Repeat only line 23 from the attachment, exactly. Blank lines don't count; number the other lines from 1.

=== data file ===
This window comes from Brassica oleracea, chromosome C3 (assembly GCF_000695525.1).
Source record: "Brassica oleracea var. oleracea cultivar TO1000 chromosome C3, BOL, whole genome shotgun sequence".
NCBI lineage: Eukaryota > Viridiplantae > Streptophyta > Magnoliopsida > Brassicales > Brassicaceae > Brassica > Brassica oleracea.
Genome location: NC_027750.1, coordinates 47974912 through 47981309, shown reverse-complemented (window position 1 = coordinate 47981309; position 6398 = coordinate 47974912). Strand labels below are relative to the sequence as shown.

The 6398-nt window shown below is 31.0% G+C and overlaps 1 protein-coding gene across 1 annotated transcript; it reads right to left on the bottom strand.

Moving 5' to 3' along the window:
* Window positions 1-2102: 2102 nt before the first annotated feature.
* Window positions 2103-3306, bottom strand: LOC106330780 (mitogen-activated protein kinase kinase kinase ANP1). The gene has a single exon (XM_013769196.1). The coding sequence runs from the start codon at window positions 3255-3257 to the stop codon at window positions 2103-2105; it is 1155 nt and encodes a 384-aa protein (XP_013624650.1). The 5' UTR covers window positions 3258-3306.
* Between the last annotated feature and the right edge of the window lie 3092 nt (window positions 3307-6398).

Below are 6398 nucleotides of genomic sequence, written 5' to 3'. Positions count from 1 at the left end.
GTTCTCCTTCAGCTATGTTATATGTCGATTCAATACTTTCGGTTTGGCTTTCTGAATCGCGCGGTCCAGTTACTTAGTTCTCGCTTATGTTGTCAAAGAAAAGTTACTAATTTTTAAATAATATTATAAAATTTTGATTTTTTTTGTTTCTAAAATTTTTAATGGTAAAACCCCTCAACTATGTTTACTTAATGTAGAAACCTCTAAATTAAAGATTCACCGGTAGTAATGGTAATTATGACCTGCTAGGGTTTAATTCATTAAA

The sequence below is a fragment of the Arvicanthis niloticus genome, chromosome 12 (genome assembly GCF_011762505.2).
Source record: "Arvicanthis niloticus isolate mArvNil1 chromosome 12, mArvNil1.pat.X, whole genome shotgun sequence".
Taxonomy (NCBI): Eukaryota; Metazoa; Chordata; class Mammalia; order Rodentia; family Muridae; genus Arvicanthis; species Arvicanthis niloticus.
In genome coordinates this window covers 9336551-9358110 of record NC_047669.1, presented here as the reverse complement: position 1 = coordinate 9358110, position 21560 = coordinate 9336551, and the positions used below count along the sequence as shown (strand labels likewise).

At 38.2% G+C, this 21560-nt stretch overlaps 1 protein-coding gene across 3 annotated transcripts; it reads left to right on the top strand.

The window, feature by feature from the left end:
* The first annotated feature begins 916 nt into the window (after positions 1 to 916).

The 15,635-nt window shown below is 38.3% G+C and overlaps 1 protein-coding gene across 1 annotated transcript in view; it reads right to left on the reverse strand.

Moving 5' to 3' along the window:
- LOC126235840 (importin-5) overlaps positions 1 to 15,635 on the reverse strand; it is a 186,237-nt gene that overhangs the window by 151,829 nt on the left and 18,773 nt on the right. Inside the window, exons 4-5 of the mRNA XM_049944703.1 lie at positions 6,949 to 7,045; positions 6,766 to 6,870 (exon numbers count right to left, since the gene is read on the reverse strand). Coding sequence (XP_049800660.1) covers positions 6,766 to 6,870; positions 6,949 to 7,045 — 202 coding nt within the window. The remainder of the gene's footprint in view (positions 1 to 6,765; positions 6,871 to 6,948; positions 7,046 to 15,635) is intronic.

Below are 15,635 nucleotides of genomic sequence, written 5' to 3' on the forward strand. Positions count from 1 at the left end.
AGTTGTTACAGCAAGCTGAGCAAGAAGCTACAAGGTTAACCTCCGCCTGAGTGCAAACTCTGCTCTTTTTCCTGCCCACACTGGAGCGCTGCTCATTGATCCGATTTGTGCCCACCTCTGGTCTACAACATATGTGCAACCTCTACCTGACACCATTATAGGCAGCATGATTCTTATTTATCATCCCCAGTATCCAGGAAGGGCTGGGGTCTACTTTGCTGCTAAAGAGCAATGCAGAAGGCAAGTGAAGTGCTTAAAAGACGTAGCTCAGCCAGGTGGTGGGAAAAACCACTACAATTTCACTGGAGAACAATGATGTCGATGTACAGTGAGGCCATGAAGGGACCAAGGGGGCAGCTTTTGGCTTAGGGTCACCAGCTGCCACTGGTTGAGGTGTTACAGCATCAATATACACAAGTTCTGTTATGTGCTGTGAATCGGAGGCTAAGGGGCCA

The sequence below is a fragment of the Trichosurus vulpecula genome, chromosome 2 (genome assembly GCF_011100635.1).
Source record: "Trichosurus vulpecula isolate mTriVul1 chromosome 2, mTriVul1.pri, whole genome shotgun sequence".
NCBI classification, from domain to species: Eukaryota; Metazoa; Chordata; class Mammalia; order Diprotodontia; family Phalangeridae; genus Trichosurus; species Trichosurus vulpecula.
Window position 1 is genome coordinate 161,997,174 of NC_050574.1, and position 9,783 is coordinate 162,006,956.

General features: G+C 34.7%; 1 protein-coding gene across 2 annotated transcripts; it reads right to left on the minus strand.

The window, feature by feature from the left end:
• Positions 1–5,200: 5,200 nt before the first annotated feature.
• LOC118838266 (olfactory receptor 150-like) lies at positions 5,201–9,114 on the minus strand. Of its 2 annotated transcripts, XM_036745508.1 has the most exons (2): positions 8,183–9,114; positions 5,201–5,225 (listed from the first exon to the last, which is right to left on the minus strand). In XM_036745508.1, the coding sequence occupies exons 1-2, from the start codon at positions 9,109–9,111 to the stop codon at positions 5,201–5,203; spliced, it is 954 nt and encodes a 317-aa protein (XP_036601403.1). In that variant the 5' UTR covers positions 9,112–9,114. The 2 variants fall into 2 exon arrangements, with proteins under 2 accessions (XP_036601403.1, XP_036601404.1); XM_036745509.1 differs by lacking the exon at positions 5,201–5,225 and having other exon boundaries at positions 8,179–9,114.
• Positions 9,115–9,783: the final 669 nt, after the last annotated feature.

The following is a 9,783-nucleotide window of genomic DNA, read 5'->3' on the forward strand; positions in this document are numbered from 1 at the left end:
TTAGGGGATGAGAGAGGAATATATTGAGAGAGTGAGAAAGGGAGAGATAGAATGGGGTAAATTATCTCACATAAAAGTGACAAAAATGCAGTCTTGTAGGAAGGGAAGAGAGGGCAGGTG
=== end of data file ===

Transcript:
AGTTGTTACAGCAAGCTGAGCAAGAAGCTACAAGGTTAACCTCCGCCTGAGTGCAAACTCTGCTCTTTTTCCTGCCCACACTGGAGCGCTGCTCATTGATCCGATTTGTGCCCACCTCTGGTCTACAACATATGTGCAACCTCTACCTGACACCATTATAGGCAGCATGATTCTTATTTATCATCCCCAGTATCCAGGAAGGGCTGGGGTCTACTTTGCTGCTAAAGAGCAATGCAGAAGGCAAGTGAAGTGCTTAAAAGACGTAGCTCAGCCAGGTGGTGGGAAAAACCACTACAATTTCACTGGAGAACAATGATGTCGATGTACAGTGAGGCCATGAAGGGACCAAGGGGGCAGCTTTTGGCTTAGGGTCACCAGCTGCCACTGGTTGAGGTGTTACAGCATCAATATACACAAGTTCTGTTATGTGCTGTGAATCGGAGGCTAAGGGGCCA